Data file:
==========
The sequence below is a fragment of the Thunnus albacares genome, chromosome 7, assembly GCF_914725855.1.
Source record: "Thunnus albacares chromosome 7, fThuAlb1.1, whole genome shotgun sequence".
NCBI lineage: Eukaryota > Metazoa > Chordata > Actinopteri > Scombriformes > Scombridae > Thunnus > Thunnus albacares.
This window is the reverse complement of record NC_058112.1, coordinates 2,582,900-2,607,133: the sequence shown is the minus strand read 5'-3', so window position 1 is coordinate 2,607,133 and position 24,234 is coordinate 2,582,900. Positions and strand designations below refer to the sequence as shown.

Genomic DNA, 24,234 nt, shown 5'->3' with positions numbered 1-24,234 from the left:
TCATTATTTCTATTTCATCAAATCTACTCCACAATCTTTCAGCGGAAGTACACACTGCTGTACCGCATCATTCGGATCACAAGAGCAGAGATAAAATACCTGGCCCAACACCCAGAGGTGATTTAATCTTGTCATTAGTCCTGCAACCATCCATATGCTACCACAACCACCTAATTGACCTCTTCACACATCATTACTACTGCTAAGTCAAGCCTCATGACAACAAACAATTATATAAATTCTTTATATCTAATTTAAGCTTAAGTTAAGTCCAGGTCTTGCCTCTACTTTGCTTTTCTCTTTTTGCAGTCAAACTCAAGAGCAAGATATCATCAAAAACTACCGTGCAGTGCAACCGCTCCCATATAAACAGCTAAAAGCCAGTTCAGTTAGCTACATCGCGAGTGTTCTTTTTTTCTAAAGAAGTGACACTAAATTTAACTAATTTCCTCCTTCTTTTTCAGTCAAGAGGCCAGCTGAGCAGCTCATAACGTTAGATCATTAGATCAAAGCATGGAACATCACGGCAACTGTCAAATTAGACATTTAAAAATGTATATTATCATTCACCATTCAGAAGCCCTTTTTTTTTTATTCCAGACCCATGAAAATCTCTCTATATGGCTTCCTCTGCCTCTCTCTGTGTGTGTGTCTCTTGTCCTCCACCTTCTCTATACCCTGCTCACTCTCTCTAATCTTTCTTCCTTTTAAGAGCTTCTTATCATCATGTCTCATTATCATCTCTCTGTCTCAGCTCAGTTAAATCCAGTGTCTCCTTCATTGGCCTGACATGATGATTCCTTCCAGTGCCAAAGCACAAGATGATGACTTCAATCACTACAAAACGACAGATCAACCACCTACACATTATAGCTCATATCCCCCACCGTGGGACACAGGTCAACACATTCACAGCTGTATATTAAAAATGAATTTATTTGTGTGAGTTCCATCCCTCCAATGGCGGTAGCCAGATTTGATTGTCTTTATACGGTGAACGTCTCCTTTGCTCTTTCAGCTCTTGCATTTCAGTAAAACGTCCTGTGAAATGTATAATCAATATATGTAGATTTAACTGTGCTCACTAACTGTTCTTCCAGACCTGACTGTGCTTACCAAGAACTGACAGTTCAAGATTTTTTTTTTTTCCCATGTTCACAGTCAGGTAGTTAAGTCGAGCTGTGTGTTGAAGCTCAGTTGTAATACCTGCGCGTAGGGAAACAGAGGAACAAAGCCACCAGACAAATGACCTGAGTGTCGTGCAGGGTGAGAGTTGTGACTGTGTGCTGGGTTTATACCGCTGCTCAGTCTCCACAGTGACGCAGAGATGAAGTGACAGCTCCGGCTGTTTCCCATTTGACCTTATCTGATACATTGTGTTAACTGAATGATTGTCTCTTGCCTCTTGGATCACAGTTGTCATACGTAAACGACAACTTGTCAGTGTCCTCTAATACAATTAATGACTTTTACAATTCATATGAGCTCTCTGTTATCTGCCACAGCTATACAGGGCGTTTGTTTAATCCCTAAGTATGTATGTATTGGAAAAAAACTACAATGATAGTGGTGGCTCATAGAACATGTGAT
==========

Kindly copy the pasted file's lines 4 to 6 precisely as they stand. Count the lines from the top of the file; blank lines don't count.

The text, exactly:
This window is the reverse complement of record NC_058112.1, coordinates 2,582,900-2,607,133: the sequence shown is the minus strand read 5'-3', so window position 1 is coordinate 2,607,133 and position 24,234 is coordinate 2,582,900. Positions and strand designations below refer to the sequence as shown.

Genomic DNA, 24,234 nt, shown 5'->3' with positions numbered 1-24,234 from the left:
TCATTATTTCTATTTCATCAAATCTACTCCACAATCTTTCAGCGGAAGTACACACTGCTGTACCGCATCATTCGGATCACAAGAGCAGAGATAAAATACCTGGCCCAACACCCAGAGGTGATTTAATCTTGTCATTAGTCCTGCAACCATCCATATGCTACCACAACCACCTAATTGACCTCTTCACACATCATTACTACTGCTAAGTCAAGCCTCATGACAACAAACAATTATATAAATTCTTTATATCTAATTTAAGCTTAAGTTAAGTCCAGGTCTTGCCTCTACTTTGCTTTTCTCTTTTTGCAGTCAAACTCAAGAGCAAGATATCATCAAAAACTACCGTGCAGTGCAACCGCTCCCATATAAACAGCTAAAAGCCAGTTCAGTTAGCTACATCGCGAGTGTTCTTTTTTTCTAAAGAAGTGACACTAAATTTAACTAATTTCCTCCTTCTTTTTCAGTCAAGAGGCCAGCTGAGCAGCTCATAACGTTAGATCATTAGATCAAAGCATGGAACATCACGGCAACTGTCAAATTAGACATTTAAAAATGTATATTATCATTCACCATTCAGAAGCCCTTTTTTTTTTATTCCAGACCCATGAAAATCTCTCTATATGGCTTCCTCTGCCTCTCTCTGTGTGTGTGTCTCTTGTCCTCCACCTTCTCTATACCCTGCTCACTCTCTCTAATCTTTCTTCCTTTTAAGAGCTTCTTATCATCATGTCTCATTATCATCTCTCTGTCTCAGCTCAGTTAAATCCAGTGTCTCCTTCATTGGCCTGACATGATGATTCCTTCCAGTGCCAAAGCACAAGATGATGACTTCAATCACTACAAAACGACAGATCAACCACCTACACATTATAGCTCATATCCCCCACCGTGGGACACAGGTCAACACATTCACAGCTGTATATTAAAAATGAATTTATTTGTGTGAGTTCCATCCCTCCAATGGCGGTAGCCAGATTTGATTGTCTTTATACGGTGAACGTCTCCTTTGCTCTTTCAGCTCTTGCATTTCAGTAAAACGTCCTGTGAAATGTATAATCAATATATGTAGATTTAACTGTGCTCACTAACTGTTCTTCCAGACCTGACTGTGCTTACCAAGAACTGACAGTTCAAGATTTTTTTTTTTTCCCATGTTCACAGTCAGGTAGTTAAGTCGAGCTGTGTGTTGAAGCTCAGTTGTAATACCTGCGCGTAGGGAAACAGAGGAACAAAGCCACCAGACAAATGACCTGAGTGTCGTGCAGGGTGAGAGTTGTGACTGTGTGCTGGGTTTATACCGCTGCTCAGTCTCCACAGTGACGCAGAGATGAAGTGACAGCTCCGGCTGTTTCCCATTTGACCTTATCTGATACATTGTGTTAACTGAATGATTGTCTCTTGCCTCTTGGATCACAGTTGTCATACGTAAACGACAACTTGTCAGTGTCCTCTAATACAATTAATGACTTTTACAATTCATATGAGCTCTCTGTTATCTGCCACAGCTATACAGGGCGTTTGTTTAATCCCTAAGTATGTATGTATTGGAAAAAAACTACAATGATAGTGGTGGCTCATAGAACATGTGAT